Why do some Christians suffer more than others?
Published: 9 December 2012 (GMT+10)
Some Christians suffer more than others. It’s a fact of life. But is God unjust for making it like this? CMI’s Lita Cosner answers a correspondent who asks that question.
Stephan B. from Canada wrote:
Why is it that one christian may have an nice and easy life full of blessings while another christian who is doing his best to walk with God and serve Him has nothing but hardships and no easy life … things he couldn’t control like death of parents among many things? Where is God’s love and justice here?
CMI’s Lita Cosner wrote:
Most of the apostles ended up giving their lives as martyrs for the faith, and John was exiled. Many early Christians were killed for their faith, and even more suffered loss of possessions and estrangement from family and former friends. Today in Middle Eastern countries, someone who converts to Christianity from Islam may face the death penalty, and someone in China’s underground churches may be imprisoned and face substantial persecution. Christians in Africa are mercilessly attacked, kidnapped, and enslaved by their non-Christian neighbors.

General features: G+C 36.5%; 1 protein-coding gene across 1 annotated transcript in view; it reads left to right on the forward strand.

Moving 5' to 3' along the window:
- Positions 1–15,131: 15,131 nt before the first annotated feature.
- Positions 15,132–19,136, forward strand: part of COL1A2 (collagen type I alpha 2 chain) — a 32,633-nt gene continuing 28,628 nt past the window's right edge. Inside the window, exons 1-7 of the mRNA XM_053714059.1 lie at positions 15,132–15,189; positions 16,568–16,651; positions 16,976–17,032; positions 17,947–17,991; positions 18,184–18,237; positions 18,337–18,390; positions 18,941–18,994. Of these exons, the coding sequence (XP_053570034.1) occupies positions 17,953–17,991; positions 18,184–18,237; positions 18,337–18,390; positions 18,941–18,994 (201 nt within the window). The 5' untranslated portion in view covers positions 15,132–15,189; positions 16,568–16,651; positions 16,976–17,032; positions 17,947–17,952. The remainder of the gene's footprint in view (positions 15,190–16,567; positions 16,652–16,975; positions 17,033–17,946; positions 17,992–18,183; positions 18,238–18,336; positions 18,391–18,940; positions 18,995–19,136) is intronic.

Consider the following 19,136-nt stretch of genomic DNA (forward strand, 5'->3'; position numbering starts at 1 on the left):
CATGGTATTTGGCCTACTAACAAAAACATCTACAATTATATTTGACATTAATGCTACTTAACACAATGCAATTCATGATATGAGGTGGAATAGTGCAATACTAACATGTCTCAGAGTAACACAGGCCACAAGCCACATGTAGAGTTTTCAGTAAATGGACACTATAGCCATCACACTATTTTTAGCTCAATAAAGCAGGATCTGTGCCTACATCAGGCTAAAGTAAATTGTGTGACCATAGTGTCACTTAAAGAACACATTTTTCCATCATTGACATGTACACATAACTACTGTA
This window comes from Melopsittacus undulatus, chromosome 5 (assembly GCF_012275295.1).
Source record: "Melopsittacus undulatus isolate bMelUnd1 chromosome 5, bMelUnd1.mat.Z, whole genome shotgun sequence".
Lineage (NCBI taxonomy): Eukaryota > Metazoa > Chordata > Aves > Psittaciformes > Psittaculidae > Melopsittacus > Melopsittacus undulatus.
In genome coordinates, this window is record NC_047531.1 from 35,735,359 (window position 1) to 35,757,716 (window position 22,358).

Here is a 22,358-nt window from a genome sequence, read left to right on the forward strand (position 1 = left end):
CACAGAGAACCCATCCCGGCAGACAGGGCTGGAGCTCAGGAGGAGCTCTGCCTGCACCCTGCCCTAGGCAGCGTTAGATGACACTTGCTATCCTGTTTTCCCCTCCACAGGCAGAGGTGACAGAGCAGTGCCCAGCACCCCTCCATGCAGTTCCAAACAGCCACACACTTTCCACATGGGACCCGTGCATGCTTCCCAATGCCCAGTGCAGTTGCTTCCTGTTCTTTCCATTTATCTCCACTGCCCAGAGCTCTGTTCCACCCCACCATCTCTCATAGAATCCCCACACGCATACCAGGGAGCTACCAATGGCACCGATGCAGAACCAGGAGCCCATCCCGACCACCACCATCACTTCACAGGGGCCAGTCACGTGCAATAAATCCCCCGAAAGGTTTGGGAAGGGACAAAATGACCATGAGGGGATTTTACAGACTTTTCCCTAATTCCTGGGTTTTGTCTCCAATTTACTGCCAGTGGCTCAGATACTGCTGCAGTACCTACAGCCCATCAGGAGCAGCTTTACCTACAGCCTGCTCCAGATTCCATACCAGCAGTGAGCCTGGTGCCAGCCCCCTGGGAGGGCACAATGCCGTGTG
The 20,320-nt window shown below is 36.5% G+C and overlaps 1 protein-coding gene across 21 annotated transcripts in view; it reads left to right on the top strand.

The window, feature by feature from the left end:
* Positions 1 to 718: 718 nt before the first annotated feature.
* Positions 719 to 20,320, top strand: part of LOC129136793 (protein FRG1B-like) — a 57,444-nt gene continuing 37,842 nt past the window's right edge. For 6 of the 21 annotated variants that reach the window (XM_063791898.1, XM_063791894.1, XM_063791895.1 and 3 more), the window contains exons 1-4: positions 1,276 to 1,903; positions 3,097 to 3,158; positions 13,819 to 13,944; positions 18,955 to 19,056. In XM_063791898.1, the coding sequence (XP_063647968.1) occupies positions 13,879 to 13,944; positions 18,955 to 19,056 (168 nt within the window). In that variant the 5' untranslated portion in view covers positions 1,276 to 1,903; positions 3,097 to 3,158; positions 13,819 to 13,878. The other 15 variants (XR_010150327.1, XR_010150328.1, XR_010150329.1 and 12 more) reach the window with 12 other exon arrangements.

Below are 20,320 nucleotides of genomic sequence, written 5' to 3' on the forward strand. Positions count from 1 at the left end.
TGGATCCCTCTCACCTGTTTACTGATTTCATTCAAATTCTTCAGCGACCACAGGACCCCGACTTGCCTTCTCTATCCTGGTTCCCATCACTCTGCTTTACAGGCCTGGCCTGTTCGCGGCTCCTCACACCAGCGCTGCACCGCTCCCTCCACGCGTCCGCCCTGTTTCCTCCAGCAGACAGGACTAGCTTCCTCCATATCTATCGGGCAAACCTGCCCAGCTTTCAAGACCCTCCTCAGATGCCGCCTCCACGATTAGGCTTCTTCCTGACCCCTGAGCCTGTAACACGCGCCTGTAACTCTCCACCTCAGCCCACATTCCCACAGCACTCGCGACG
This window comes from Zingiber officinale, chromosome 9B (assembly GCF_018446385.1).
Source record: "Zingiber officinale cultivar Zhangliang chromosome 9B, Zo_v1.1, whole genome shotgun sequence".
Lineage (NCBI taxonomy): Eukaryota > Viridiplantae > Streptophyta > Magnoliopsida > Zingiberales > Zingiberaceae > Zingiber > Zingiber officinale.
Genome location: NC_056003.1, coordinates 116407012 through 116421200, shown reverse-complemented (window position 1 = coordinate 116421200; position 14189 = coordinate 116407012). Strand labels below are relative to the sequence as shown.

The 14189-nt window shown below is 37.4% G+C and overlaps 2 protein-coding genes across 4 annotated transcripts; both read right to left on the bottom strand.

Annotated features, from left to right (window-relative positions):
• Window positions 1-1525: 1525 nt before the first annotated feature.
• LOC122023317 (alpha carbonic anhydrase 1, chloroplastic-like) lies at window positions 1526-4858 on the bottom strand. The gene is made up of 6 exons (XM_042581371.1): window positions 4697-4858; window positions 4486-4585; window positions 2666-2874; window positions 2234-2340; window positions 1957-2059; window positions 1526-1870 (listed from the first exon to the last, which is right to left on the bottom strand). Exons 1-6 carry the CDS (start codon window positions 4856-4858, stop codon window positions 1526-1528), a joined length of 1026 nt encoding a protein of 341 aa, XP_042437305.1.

Peter tells us “Beloved, do not be surprised at the fiery trial when it comes to test you, as though something strange were happening to you” (1 Peter 4:12). And John says, “Do not be surprised, brothers, that the world hates you” (1 John 3:13). An elementary understanding of the treatment of Christians through history and more importantly the Bible’s teaching makes it clear that Christians will not always be spared the trials and pain of this life.
I think the vast majority of the time, the suffering that the Christian goes through is generally able to be attributed to the Curse on creation, which is where all sorts of bad things come from. We know that God hates all these evil things, and He will eventually completely eradicate all of them.
You ask “Where is God’s love and justice?” God’s love is with that Christian, and has been shown first and foremost in Christ’s sacrifice for him. I find Romans 8 immensely comforting when contemplating these issues, especially the following: